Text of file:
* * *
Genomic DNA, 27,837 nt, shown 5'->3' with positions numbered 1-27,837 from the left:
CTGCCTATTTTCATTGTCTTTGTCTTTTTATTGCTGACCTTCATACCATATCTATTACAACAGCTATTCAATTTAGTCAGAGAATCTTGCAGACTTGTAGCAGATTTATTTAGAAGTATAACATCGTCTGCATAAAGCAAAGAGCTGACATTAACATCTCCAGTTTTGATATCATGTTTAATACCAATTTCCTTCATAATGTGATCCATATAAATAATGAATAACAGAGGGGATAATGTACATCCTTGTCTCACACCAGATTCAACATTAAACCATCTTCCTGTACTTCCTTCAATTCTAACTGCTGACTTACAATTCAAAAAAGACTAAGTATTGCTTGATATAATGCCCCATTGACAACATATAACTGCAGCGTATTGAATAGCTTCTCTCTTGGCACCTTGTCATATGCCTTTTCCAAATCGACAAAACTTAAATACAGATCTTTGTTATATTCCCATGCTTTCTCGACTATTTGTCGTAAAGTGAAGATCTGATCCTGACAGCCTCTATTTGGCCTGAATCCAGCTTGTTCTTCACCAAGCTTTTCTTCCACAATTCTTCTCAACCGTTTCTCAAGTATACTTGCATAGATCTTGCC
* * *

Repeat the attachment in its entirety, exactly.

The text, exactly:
Genomic DNA, 27,837 nt, shown 5'->3' with positions numbered 1-27,837 from the left:
CTGCCTATTTTCATTGTCTTTGTCTTTTTATTGCTGACCTTCATACCATATCTATTACAACAGCTATTCAATTTAGTCAGAGAATCTTGCAGACTTGTAGCAGATTTATTTAGAAGTATAACATCGTCTGCATAAAGCAAAGAGCTGACATTAACATCTCCAGTTTTGATATCATGTTTAATACCAATTTCCTTCATAATGTGATCCATATAAATAATGAATAACAGAGGGGATAATGTACATCCTTGTCTCACACCAGATTCAACATTAAACCATCTTCCTGTACTTCCTTCAATTCTAACTGCTGACTTACAATTCAAAAAAGACTAAGTATTGCTTGATATAATGCCCCATTGACAACATATAACTGCAGCGTATTGAATAGCTTCTCTCTTGGCACCTTGTCATATGCCTTTTCCAAATCGACAAAACTTAAATACAGATCTTTGTTATATTCCCATGCTTTCTCGACTATTTGTCGTAAAGTGAAGATCTGATCCTGACAGCCTCTATTTGGCCTGAATCCAGCTTGTTCTTCACCAAGCTTTTCTTCCACAATTCTTCTCAACCGTTTCTCAAGTATACTTGCATAGATCTTGCC